After talking to many CPA Candidates, I’ve realized that most of them really don’t understand how the exams are scored.
OmG! That’s crazy.
A better grasp of the process will definitely change the way you tackle it.
Per the graphic below from the AICPA, when you start, you’re given a Medium Testlet.
If you do well on the Medium Testlet, you then get a Difficult Testlet. The points on the Difficult Testlet are worth more than the Medium Testlet.
But if you don’t do so well on the first Medium Testlet, you’ll get another Medium Testlet.
This explains why you might do well on the first Medium Testlet, then also on the subsequent Difficult Testlet, not so well on the Task Based Simulations but still pass the exam.
The next graphic from AICPA summarizes the scoring process.
But I’m going to break it down for you.
For the purposes of this example, let us assume the CPA Exam only contains fifty MCQ’s and no TBS – keeping it simple.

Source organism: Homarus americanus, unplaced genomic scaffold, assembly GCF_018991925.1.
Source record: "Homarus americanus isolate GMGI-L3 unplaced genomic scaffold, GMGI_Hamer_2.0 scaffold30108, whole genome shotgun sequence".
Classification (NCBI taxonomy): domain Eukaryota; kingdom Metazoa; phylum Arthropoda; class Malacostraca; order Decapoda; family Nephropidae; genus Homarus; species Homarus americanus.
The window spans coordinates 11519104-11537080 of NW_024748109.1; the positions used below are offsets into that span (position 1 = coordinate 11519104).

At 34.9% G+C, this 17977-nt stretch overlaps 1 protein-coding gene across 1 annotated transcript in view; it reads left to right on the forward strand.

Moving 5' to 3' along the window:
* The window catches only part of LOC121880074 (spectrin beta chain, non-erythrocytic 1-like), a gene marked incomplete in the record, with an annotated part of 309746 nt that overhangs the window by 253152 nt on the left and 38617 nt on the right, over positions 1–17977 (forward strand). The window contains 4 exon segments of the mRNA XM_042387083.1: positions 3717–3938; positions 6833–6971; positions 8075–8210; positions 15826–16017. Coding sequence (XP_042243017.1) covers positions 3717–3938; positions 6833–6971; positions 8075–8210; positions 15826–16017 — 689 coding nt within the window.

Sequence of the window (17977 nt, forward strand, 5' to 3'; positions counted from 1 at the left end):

You need 75% to pass, just like in the real exam.
Twenty-five questions are worth 1.5pts each and the other twenty-five is each worth 2.5pts.
Total available points are 100.
If you get all twenty-five of the 1.5 questions right, you’ll have 37.5%. Now you only need to get at least fifteen of the 2.5pts questions correct (15 * 2.5 = 37.5%) to pass.
The idea is, the questions are weighted.
That’s why it’s important not to spend more time than necessary on one single question. It could be worth less than the subsequent questions, depending on the testlet difficulty. Or even worse, be a pretest question that doesn’t get scored at all.